Canonisation of ‘smiling’ pope

The ‘smiling’ pope who lasted only 33 days in the papacy was beatified by Pope Francis on September 4.

John Paul I who was known as the smiling pope replaced Pope Paul VI who died on August 6, 1978, after his reign of fifteen years. John Paul I was born Albino Luciani at Forno di Canale in northern Italy on October 17, 1912.

He was the son of Giovanni Luciani, a bricklayer and Bortola Tancon. He had two brothers, Federico and Edoardo, and a sister, Antonia. On the day of his birth, he was baptised by the midwife because he wasn’t expected to live. He was officially baptised at the local church two days later.

In 1922 at the young age of 10, he was captivated by a Capuchin friar who preached in his village. It was then he knew he wanted to be a priest, so he asked his father for permission. Agreeing to his request, his father said, “I hope that when you become a priest you will be on the side of the workers, for Christ Himself would have been on their side.”

John Paul I entered the minor seminary of Feltre in 1923, where his teachers found him “too lively”, and later went on to the major seminary of Belluno where he tried to join the Jesuits but was denied by the seminary’s rector.

Ordained a priest on July 7, 1935, John Paul I then served as a curate in his native Forno de Canale before becoming a professor and the vice-rector of the Belluno seminary two years later. He was appointed Bishop of Venice by Pope John XXIII in 1958, a position he held until 1969.

As Patriarch of Venice from 1969 to 1978, John Paul I quarrelled with priests who supported the liberalisation of divorce in Italy, eventually suspending some of them. However, he was opposed to the 1974 referendum restricting divorce after it had been liberalised, believing that such a move would fail and expose a divided Church with dwindling influence.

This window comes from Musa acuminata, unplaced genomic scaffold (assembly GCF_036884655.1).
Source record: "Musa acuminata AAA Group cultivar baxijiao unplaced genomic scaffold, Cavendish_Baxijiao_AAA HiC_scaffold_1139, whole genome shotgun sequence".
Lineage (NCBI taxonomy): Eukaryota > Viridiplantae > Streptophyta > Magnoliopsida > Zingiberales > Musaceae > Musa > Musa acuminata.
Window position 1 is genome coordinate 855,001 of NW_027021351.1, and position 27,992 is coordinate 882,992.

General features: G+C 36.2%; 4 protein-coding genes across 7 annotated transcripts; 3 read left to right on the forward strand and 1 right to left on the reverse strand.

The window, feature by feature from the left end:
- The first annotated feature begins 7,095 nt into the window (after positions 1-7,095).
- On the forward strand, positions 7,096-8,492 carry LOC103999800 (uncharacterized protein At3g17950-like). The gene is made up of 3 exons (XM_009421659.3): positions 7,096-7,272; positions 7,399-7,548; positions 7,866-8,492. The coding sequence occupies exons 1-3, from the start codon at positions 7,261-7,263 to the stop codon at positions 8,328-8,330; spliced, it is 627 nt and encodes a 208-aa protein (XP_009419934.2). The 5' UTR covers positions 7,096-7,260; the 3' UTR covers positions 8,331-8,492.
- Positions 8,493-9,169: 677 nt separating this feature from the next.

Pope Paul VI made him the Cardinal of San Marco in 1973. John Paul I is the most recent Italian-born pope, the last in a succession of such popes that started with Clement VII in 1523.

Before the papal conclave was held in 1978 John Paul I stated he didn’t want to be elected, saying to several confidantes that if chosen he would decline the papacy. However, upon his election he changed his mind and accepted the papacy. When he was asked by Cardinal Jean-Marie Villot if he accepted the decision, John Paul I replied, “May God forgive you for what you have done.”

He chose John Paul in honour of his two immediate predecessors, John XXIII and Paul VI. He was grateful to John XXIII and to Paul VI for naming him a bishop and a cardinal, respectively. He was also the first pope to add the regnal number ‘I’, designating himself ‘the First’.

John Paul I is known in Italy as ‘Papa Luciani’ and in his hometown of Canale d’Agordo, a museum, dedicated to his life and papacy was built and named in his honour.

John Paul II declared him a servant of God on November 23, 2003, the first step on the road to sainthood and Pope Francis confirmed his ‘heroic virtue’ on November 8, 2017 naming him as Venerable.

John Paul 1 was spiritual head of the world’s more than one billion Catholics from August 26 until his death on September 28, 1978. His 33-day reign is one of the shortest in papal history.

We encourage you to share and use this material on your own website. However, when using materials from Majellan Media’s website, please include the following in your citation:  Sourced from

Click to share